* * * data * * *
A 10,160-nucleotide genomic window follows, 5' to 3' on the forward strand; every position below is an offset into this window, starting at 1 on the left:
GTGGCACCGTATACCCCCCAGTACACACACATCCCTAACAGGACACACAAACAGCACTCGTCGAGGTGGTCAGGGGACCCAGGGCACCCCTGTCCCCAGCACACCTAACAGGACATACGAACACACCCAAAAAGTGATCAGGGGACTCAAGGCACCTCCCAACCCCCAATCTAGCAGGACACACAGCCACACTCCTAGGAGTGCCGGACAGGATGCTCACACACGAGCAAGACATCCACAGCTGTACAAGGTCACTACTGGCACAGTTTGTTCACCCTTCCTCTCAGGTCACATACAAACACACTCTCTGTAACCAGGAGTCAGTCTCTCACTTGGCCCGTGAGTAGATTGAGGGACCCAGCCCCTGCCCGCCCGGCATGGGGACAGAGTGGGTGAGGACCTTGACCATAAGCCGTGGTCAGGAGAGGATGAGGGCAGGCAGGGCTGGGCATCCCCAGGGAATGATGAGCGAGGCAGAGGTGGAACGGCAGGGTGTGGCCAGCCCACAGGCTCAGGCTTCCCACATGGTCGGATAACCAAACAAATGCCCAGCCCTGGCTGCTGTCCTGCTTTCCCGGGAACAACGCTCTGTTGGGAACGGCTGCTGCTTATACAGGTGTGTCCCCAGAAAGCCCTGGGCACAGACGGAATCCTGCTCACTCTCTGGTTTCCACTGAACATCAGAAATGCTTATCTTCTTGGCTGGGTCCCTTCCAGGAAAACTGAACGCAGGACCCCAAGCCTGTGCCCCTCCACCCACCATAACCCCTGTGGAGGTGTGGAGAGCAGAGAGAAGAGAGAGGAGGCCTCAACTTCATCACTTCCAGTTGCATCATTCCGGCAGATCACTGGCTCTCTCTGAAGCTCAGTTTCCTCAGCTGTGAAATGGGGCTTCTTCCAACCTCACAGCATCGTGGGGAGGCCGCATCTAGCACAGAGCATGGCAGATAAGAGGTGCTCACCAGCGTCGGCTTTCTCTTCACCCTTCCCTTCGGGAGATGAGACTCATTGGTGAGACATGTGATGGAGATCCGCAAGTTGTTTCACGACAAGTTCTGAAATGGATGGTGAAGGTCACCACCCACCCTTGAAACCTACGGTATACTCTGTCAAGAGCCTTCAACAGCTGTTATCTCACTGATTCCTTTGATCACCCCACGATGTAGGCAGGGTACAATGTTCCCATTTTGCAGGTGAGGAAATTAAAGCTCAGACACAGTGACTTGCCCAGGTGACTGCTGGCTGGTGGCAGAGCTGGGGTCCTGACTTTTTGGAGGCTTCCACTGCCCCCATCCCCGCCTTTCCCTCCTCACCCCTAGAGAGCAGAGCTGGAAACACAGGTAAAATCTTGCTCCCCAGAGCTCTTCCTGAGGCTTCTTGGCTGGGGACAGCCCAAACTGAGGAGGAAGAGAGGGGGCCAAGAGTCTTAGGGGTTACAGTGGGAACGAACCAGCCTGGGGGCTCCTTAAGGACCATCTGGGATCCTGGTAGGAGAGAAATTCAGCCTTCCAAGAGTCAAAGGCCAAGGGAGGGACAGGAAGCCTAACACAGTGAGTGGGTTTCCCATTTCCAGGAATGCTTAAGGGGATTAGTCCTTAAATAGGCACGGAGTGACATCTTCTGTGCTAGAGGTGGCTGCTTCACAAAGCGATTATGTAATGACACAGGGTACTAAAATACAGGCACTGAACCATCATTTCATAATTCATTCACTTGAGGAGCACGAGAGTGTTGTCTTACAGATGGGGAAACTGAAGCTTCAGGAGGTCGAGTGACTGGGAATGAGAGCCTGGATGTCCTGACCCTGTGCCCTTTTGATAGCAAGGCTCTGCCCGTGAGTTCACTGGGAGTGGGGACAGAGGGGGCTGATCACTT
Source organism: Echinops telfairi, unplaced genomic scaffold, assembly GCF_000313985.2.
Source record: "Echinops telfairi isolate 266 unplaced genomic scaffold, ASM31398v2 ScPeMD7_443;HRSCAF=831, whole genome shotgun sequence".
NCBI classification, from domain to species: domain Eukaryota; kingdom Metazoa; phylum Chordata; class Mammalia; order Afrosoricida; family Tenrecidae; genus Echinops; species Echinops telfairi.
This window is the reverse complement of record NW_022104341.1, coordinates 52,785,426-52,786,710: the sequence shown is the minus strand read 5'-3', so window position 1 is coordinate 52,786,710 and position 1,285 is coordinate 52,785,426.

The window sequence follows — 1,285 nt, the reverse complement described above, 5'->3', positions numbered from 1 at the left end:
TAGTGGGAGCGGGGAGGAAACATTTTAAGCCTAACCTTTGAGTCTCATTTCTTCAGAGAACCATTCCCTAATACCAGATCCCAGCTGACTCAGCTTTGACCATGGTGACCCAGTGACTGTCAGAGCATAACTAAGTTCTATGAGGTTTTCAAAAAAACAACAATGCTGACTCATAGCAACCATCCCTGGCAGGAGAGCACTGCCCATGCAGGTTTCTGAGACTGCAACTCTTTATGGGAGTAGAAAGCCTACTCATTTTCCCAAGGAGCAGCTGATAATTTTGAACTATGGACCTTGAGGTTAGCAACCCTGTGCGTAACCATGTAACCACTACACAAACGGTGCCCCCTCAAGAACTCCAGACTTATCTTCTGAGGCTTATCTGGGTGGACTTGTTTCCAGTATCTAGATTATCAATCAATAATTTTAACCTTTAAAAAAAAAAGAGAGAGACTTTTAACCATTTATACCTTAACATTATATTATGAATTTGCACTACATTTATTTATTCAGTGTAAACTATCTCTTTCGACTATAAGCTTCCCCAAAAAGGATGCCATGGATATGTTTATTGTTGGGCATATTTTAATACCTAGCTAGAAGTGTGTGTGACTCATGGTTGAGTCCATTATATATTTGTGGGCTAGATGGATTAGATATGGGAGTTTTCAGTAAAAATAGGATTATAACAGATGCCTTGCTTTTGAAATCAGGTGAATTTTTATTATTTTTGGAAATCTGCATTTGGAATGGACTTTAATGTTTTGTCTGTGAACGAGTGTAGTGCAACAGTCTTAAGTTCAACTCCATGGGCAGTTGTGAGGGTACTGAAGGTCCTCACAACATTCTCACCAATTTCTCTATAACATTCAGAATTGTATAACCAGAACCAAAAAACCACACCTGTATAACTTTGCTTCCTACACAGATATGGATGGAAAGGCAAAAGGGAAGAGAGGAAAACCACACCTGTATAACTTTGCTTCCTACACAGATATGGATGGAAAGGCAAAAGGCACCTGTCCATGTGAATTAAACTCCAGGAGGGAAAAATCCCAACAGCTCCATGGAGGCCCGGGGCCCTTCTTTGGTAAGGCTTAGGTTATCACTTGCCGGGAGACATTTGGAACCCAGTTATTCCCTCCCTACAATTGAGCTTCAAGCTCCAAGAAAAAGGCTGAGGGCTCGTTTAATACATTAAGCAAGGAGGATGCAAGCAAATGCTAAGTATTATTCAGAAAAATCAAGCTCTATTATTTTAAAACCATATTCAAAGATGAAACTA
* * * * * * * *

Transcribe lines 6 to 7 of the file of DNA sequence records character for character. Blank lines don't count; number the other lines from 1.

This window is the reverse complement of record NW_022104341.1, coordinates 52,785,426-52,786,710: the sequence shown is the minus strand read 5'-3', so window position 1 is coordinate 52,786,710 and position 1,285 is coordinate 52,785,426.

The window sequence follows — 1,285 nt, the reverse complement described above, 5'->3', positions numbered from 1 at the left end: